It was our final day in Vilnius but we had plenty of time to explore more of the Lithuanian capital as our flight home wasn’t until late in the evening. We’d managed to arrange a late check-out until 4.00 p.m. which was helpful and after a leisurely breakfast we wandered along the road to the Museum of Energy and Technology arriving soon after it opened at 10.00 a.m. This museum is also included in the Vilnius City Card and as we had not started using our 72 hour card until late morning on the first day, it was still valid (normal admission is €3 (£2.60).
The museum is housed in the former Vilnius power plant which dates back to 1903 and is the largest technical museum in Lithuania. Many of the original features are still in place and we were able to view steam turbines, generators, steam boilers, water pumps and the original control room. The only problem was that there was very little signage in English to help us understand what we were looking at.
There were various interactive scientific exhibits demonstrating how energy works in different situations. We had fun creating electricity by pedal power on a bicycle and viewed an old wooden framed car that had been stripped down to expose its internal workings. Upstairs we found a collection of old cars, vacuum cleaners and radios all connected with, and using power sources. It wasn’t the best science museum we have visited but would be of interest to heavy engineering enthusiasts.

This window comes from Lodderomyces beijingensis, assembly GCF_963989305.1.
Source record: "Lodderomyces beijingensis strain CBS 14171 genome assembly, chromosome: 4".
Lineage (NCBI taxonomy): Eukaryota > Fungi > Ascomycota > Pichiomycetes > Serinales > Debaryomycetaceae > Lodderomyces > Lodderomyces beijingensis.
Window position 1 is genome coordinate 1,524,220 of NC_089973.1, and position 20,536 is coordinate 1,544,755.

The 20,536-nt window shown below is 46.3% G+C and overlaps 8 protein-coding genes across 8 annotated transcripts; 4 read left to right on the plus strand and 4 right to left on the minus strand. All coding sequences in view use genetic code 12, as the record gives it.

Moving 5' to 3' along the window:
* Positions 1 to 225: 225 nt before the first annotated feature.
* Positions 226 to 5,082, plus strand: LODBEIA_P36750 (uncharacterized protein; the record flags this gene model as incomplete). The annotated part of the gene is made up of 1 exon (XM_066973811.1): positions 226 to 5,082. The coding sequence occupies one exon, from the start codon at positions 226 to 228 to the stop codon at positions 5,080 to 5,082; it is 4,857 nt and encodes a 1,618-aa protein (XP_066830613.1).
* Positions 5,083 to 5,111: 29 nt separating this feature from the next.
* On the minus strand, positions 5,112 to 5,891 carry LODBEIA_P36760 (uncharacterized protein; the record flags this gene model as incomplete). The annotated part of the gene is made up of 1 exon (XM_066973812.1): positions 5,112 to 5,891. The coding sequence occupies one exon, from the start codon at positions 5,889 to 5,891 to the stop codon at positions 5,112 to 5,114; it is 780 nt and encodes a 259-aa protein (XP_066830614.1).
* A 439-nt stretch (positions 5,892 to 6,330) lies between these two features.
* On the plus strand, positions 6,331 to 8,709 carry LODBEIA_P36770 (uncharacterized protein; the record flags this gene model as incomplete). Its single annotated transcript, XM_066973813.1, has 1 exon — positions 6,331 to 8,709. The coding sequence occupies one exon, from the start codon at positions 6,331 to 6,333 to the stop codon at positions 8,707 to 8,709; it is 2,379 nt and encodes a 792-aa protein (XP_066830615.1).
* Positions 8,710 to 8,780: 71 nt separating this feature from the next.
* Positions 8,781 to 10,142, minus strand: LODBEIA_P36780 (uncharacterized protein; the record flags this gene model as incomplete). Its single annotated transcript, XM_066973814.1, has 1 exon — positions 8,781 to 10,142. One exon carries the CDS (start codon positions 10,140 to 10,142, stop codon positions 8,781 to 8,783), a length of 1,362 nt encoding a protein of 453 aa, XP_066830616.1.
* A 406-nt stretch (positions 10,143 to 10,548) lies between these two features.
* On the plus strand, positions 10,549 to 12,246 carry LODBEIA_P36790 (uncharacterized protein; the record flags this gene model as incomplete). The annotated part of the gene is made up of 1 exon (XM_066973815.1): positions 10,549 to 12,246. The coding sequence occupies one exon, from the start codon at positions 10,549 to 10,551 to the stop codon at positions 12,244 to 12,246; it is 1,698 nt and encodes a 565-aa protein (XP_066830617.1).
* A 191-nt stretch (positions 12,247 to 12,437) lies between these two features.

After leaving the Energy Museum we realised that we had just enough time to make use of our Vilnius City Card one last time so we whizzed along to the Lithuanian Theatre, Music and Cinema Museum, usual admission €2 (£1.74).
This museum is located in the beautiful Radvilos Palace which was a former theatre from 1795. The galleries are quite large and showcase the history of Lithuanian performing arts and music. I enjoyed looking at the display of old theatre posters and the collection of old instruments but the majority of the exhibits would be more meaningful to Lithuanians as they focused on famous actors and musicians that I had not heard of. We were invited to sit and watch a ten minute video about 1930’s Vilnius but we found it difficult to follow as the programme was in German with Lithuanian sub-titles.
After leaving this mildly interesting museum we felt peckish so we walked the short distance to the GO9 shopping mall. This small mall is located in an elegant building which was once the site of the city’s first night club and for much of the Soviet period, newspaper offices.
Although the facade of the building is historic, the interior has been re-developed into a glitzy, ultra modern shopping centre where we soon found a cosy cafe to have a sit down and enjoy a lunchtime snack. After spending some time looking around the shops we consulted our map before heading to our final place of interest of the holiday, which was at the nearby Lithuanian Money Museum. This museum offers free admission and is operated by the Bank of Lithuania.We had already visited money museums in several countries so it was interesting to see how this one compared. The theme of the museum is to document the history of money both from Lithuania and around the world. The museum is spread over two floors with one gallery focusing on the Bank of Lithuania and its main functions.